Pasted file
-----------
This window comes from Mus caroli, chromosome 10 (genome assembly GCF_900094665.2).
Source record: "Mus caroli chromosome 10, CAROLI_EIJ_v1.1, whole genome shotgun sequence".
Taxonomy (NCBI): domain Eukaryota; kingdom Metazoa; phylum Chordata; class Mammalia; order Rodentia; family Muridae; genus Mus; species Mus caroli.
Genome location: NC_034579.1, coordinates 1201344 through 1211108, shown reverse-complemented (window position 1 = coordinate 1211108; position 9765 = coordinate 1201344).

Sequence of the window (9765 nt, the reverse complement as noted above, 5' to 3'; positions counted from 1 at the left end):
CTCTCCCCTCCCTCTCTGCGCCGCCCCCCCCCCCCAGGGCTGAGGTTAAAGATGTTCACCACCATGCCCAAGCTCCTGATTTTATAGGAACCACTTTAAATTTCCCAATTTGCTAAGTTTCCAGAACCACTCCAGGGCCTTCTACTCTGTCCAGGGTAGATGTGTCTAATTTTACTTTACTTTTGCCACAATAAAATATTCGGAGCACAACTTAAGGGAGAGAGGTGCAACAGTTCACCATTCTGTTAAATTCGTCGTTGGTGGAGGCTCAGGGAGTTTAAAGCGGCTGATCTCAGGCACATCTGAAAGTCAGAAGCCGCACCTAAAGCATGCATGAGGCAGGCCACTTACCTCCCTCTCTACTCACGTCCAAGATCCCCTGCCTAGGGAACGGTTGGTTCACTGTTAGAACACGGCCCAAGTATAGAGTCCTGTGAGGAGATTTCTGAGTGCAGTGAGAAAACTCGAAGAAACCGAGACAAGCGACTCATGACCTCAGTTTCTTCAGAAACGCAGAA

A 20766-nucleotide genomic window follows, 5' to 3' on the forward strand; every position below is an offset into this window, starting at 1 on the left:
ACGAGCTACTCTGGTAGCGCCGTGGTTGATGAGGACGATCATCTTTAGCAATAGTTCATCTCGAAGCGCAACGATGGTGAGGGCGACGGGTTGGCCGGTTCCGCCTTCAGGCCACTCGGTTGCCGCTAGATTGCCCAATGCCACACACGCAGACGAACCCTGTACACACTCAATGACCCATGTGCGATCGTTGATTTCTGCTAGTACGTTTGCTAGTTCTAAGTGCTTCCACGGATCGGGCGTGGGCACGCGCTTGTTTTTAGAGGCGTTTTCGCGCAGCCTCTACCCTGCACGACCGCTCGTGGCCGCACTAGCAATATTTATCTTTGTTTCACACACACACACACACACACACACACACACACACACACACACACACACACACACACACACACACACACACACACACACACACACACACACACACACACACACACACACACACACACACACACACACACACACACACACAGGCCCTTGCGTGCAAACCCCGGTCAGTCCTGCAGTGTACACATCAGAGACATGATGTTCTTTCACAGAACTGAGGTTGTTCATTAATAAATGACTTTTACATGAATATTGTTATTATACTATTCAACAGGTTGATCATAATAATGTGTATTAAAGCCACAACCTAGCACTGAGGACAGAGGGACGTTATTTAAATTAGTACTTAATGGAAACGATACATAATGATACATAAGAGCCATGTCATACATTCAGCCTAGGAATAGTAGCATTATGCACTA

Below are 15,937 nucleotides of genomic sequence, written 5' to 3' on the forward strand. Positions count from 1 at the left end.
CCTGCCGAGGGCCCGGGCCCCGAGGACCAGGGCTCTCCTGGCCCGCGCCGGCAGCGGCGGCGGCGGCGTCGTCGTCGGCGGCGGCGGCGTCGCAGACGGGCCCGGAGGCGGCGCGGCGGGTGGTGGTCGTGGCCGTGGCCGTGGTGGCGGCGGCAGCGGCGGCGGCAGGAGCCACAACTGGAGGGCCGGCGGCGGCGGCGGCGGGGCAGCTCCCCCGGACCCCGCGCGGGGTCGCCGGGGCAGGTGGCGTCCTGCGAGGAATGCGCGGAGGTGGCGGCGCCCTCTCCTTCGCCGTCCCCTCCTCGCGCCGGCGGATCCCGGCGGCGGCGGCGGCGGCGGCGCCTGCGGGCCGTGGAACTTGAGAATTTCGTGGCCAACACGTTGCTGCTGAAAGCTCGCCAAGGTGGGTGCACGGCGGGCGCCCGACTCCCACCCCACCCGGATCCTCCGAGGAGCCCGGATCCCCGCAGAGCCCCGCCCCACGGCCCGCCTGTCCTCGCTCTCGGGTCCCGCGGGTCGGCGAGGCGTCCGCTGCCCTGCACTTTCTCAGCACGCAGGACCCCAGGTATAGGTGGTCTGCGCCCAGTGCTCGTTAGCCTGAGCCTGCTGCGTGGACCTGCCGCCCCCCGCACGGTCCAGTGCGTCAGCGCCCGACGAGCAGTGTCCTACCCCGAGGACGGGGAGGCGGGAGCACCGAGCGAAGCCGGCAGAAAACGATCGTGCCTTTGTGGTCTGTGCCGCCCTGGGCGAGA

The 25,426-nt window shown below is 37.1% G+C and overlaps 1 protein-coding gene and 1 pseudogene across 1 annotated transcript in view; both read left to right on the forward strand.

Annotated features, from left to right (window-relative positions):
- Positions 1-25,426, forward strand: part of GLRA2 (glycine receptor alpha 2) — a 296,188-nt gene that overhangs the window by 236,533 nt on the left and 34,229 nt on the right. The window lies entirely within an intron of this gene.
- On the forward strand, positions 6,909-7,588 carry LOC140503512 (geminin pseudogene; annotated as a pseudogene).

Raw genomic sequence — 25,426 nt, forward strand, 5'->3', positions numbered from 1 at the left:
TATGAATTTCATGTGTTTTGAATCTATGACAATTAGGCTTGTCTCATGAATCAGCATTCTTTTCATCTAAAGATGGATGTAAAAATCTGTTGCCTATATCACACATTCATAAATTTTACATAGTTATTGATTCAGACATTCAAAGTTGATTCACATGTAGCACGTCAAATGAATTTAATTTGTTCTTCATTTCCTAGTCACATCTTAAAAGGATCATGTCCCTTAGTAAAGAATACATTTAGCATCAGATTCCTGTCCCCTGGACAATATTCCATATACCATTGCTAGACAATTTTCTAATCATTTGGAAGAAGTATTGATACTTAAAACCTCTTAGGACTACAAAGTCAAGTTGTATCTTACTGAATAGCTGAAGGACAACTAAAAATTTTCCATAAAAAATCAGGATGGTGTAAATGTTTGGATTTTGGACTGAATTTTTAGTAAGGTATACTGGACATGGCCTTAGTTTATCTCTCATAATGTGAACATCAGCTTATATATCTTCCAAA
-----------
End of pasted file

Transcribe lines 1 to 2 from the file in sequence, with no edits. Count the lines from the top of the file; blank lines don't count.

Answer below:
This window comes from Mus caroli, chromosome 10 (genome assembly GCF_900094665.2).
Source record: "Mus caroli chromosome 10, CAROLI_EIJ_v1.1, whole genome shotgun sequence".